As one of the most prominent targets of cybercriminals, fintech has always been probably the most cybersecurity-conscious sector, subject to advanced regulation and with a solid backing of security professionals. ESET Ireland takes a look at a few aspects of fintech cybersecurity.
Just before the GDPR regulation was adopted, Adrian Mullett, head of technology sector for Bank of Ireland told Silicon Republic: “Ireland has a strong cohort of companies active in security. But what you are seeing now are massive changes in regulation compliance, and this is where fintech and security work hand in hand… We are seeing a move towards managed security providers consolidating their tech with fintech and regtech to meet compliance needs of various organisations. GDPR is merely a symptom of that as well as being a driver in and of itself.”
The EU Directive on the Security of Network and Information Systems, which Ireland has adopted includes proportionate technical and organisational measures, such as the security of systems and facilities, incident handling, business continuity management, monitoring, auditing and testing and compliance with international standards.
But, a few year later, the seriousness of the threat cybercrime poses to businesses offering financial services is reflected in the cost of a data breach in the financial industry. According to IBM’s Cost of a Data Breach 2020 report, the average cost of a data breach in the financial services sector was US$5.85 million compared to an average of US$3.86 million. The financial sector is an attractive target for bad actors, especially due to the type and amount of information it collects from its customers and partners. In the event of a successful breach, the data can be used for identity fraud or sold on dark web marketplaces, which can lead to reputational damage to the breached entity as well as possible reputational and monetary damages to the customers affected.
A key area that is preventing companies from tackling cyberthreats head-on is that they have insufficient budgets allocated to cybersecurity. According to a survey conducted by consulting firm Ernst and Young, 87 per cent of surveyed organisations said that they did not have a sufficient budget to achieve the levels of cybersecurity and resilience they were aiming for. The lack of resources means that companies cannot hire enough cybersecurity talent or institute technical measures they need to be resilient when facing off against various cyber threats. Some organisations underestimate the value of cybersecurity for their business and instead opt to invest in other aspects they deem more worthwhile, such as financing expansions or developing new products. They could argue that the costs outweigh the benefits, such as the cost of cybersecurity measures outweighing potential losses from a data breach.
Verizon’s 2020 Data Breach Investigations Report estimates that 63 per cent of attacks carried out against financial institutions are done by external threat actors motivated by monetary gain. Organisations can expect that cybercriminals employ credential-stuffing attacks, social engineering attacks, fraud, DDoS attacks, and malware. The Covid-19 pandemic has increased the risk, particularly because many companies were forced to shift to working remotely, a move that introduces its own set of challenges. Since the shift came suddenly, companies may not have had enough time to properly institute cybersecurity policies that would deal with possible weak points due to employees working from home.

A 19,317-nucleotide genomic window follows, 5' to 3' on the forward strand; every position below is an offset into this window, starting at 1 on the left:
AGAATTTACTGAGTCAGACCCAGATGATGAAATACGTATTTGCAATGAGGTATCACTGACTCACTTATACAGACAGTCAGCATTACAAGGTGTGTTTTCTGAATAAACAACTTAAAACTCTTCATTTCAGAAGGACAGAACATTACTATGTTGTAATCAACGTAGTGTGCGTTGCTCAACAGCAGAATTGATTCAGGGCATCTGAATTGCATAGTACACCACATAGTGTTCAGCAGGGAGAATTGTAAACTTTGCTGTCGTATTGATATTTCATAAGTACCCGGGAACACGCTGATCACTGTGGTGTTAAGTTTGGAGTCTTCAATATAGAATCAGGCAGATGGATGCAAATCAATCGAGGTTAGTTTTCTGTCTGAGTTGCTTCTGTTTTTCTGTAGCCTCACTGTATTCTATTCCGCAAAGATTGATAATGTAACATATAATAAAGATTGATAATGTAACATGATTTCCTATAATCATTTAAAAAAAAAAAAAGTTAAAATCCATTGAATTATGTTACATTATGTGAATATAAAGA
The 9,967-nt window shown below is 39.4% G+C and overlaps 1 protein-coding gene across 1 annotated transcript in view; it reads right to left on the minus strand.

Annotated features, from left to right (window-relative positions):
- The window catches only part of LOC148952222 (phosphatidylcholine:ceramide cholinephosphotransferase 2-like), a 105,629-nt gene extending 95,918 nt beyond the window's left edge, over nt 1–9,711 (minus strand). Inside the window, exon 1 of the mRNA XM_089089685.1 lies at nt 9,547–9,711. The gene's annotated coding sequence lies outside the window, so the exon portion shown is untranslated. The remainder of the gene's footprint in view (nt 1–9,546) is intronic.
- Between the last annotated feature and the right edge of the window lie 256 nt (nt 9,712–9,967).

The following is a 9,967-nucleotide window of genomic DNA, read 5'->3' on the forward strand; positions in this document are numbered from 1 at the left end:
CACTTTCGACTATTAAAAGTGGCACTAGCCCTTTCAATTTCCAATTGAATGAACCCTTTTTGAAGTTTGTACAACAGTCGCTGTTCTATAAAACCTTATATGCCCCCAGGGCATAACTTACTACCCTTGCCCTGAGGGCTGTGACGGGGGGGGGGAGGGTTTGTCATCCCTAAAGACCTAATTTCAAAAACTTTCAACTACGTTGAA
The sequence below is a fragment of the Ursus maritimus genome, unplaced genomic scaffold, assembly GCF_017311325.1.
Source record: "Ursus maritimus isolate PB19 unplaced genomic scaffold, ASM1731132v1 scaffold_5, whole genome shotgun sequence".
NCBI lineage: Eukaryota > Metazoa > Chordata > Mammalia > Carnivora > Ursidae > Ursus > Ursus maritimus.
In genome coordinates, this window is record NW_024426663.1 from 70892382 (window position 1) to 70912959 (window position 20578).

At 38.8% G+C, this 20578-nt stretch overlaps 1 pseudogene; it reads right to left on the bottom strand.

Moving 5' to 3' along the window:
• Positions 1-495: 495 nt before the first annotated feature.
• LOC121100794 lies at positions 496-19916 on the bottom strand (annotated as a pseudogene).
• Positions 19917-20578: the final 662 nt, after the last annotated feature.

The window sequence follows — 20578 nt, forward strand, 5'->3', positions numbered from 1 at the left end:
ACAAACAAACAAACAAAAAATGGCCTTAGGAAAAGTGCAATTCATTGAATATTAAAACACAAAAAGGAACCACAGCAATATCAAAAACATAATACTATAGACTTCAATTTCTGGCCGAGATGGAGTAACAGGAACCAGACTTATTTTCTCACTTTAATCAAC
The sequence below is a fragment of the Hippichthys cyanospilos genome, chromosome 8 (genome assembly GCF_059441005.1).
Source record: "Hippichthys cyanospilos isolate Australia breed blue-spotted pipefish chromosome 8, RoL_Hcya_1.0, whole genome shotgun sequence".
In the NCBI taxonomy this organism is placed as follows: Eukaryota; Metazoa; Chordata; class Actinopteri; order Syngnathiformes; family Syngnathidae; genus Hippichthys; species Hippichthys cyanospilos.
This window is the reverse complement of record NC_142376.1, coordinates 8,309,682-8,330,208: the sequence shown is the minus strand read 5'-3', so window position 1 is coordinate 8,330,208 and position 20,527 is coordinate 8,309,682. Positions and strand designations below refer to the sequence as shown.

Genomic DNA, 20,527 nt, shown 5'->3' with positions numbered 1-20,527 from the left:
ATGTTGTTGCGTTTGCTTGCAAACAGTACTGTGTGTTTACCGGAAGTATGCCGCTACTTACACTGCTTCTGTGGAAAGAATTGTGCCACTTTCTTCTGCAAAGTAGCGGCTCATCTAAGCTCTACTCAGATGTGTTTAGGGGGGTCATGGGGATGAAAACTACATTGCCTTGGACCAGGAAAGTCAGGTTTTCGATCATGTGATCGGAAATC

“Every company should have a business continuity plan in place in case a cyberattack occurs. A proper plan should always include data backups and, if budgeting allows it, a whole backup infrastructure; critical especially if a ransomware attack occurs.”
Employees are the cornerstones of any organisation, but, as the age-old adage goes, “to err is human”. The IBM report found that human error is one of the three major root causes of data breaches, accounting for 23 per cent of breaches. To mitigate the chances of any of these scenarios happening, companies should provide proper cybersecurity training to their employees. Exercises where employees are taught how to spot phishing or social engineering attempts should be conducted routinely.
Every company should have a business continuity plan in place in case a cyberattack occurs. A proper plan should always include data backups and, if budgeting allows it, a whole backup infrastructure; critical especially if a ransomware attack occurs. For the backups to be effective, they must be both updated regularly and tested frequently to ensure that they are operating properly. While financial organisations remain lucrative targets for most cybercriminals, they can still ramp up their defences enough to mitigate the possibility of falling victim to most threats. However, to build up sufficiently strong defence mechanisms, companies need to take a holistic and balanced approach, which consists of investing both in employee training and adequate technological solutions and business continuity plans.
Any combination of the aforementioned factors could spell a perfect storm for most organisations when faced with a cyberattack. On the bright side, financial services companies are taking cybersecurity concerns seriously on the highest level. Global management consulting firm McKinsey found that 95 per cent of the board committees that they surveyed say they discuss cyber-risks and tech risks at least four times a year. It’s worth noting, however, that building awareness in top management needs to go hand in hand with investing adequate sums in cybersecurity solutions and training personnel to the best possible standards.
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